The Ocean Blue began in the late 1980's in Hershey, Pennsylvania.
Teenage friends David Schelzel, Steve Lau, and Bobby Mittan came
together for the love of new wave and college radio of the day that
simmered beneath the mainstream of popular music. The boys practiced
in each other's basements, worked on their own tunes, and made plans.
As high school graduation neared, Steve sent some of the band's
demo tapes off to local management companies, including the office
of one busyman, Peter Freedman, a recent NYC transplant from Pennsylvania.
He took the bands calls, promised them glory, and told them they
had to play out.
Shortly thereafter, Rob Minnig joined the group as drummer and,
most conveniently, recording engineer. The band spent the rest of
the year working on new demos in Rob's studio and playing out for
the first time in clubs and colleges in Pennsylvania and surrounding
states. High points: opening for Wang Chung at the Metron; playing
Hershey Park and Hershey High Prom; gigs at the all-girls Hood College
and the all-boys Georgetown Prep; the Indigo Girls as a support
band. Low points: purchasing a Sears service van that ran on oil;
collapsing ironing boards, gracing the cover of Pennsylvania Musician.
1988 was a very good year. The band landed a nice publishing deal
with EMI/SBK Publishing who, along with Peter Freedman and friends,
began shopping the group's new demos to the major record labels.
Titles: "Between Something and Nothing", "The Office
of A Busy Man", "The Circus Animals", "Drifting,
Falling", "Myron". Who wouldn't fall in Love? By
the summer of 1988, the group was being courted by nearly a dozen
labels, one of which was Sire Records, home of many of the band's
favorite artists, including the Smiths, Aztec Camera, Madonna and
Echo and the Bunnymen. After some deliberation, approx. 5 seconds,
the band accepted Sire's generous offer. High Points of 1988: sold
out shows at the Chameleon in Lancaster, PA; private show case for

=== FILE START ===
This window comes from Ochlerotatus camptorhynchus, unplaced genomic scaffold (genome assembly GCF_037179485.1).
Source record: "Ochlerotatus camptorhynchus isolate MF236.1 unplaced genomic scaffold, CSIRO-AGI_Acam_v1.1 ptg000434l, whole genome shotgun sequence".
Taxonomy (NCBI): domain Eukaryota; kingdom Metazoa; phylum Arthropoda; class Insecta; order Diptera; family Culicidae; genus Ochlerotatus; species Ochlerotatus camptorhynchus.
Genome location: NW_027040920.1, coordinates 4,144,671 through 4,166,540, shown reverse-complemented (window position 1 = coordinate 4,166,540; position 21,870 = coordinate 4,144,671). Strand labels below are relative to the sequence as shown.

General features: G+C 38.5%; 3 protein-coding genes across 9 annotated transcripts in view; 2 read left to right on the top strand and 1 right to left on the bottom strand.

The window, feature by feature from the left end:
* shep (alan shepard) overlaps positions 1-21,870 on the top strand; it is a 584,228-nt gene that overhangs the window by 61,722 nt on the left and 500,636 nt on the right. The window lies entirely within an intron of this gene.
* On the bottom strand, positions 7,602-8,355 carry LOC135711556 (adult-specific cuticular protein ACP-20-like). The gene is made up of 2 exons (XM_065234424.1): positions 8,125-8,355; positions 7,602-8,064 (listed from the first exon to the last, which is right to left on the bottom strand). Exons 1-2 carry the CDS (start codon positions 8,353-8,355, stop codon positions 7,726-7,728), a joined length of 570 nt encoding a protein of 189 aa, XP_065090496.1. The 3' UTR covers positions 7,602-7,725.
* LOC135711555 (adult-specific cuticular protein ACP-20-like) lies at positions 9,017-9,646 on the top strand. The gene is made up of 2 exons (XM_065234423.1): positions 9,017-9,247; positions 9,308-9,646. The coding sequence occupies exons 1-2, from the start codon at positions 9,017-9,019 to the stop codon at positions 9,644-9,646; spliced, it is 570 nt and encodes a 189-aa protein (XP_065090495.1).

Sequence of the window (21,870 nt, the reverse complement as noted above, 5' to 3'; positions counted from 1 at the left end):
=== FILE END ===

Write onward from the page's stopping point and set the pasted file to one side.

Clive Davis in a New York studio (Clive came and left by limo and
never said a word); pandemonium at the 9:30 in DC; Revival in Philadelphia;
Penn, Princeton, and Penn State; RECORD DEAL! Low Points: breaking
two guitar strings at a private showcase for Clive Davis in a New
York studio (Clive came and left by limo and never said a word);
photo shot ala the Cure; out of hand fog machines.
At the suggestion of Sire's president and founder, Seymour Stein,
the band began recording their first record, The Ocean Blue, in
London in December 1988 with producer John Porter (Roxy Music, Billy
Bragg, the Smiths), and finished in early 1989 with producer Mark
Opitz (INXS, Divinyls). This record captures the youthful heights
of the band - both good and bad - and contains the group's most
masterful pop tunes. After releasing the record in late summer 1989,
the band toured North America extensively on their own and then
again with label mates, the Mighty Lemon Drops. To the surprised
delight of Warner Bros. (and the group) the band's first three singles,
"Between Something and Nothing", "Vanity Fair"
and "Drifting, Falling" were bona fide hits! on college
radio, commercial alternative and modern rock radio stations. MTV
played the band's videos on its alternative programs. High points:
being in the presence of John Porter and the amps/guitars/studio
in which he crafted "How Soon is Now?"; making a video
in New York with beautiful Swiss model; making beautiful autumn
video for "Drifting, Falling" in Hershey; "Drifting,
Falling" following "How Soon is Now?" on MTV; NPR's
morning edition; supporting Deborah Harry and all of the Talking
Heads (separately); supporting sexless Johnny Lydon and oversexed
Aimee Mann; Club MTV with New Order and Downtown Julie Brown; landing
#2 in Billboard Modern Rock between U2 and B-52s; Low Points: Club
MTV with Downtown Julie Brown; overnighters in Jimmy Hendrix's tour
bus; out of hand fog machines; changing the Pan Am 103 return flight
from London (correction, that was a high).
1991 was also a very good year. The band went north to New England
and produced a record which remains a moody classic and a favorite
of fans. Self-produced and brilliantly introspective and atmospheric,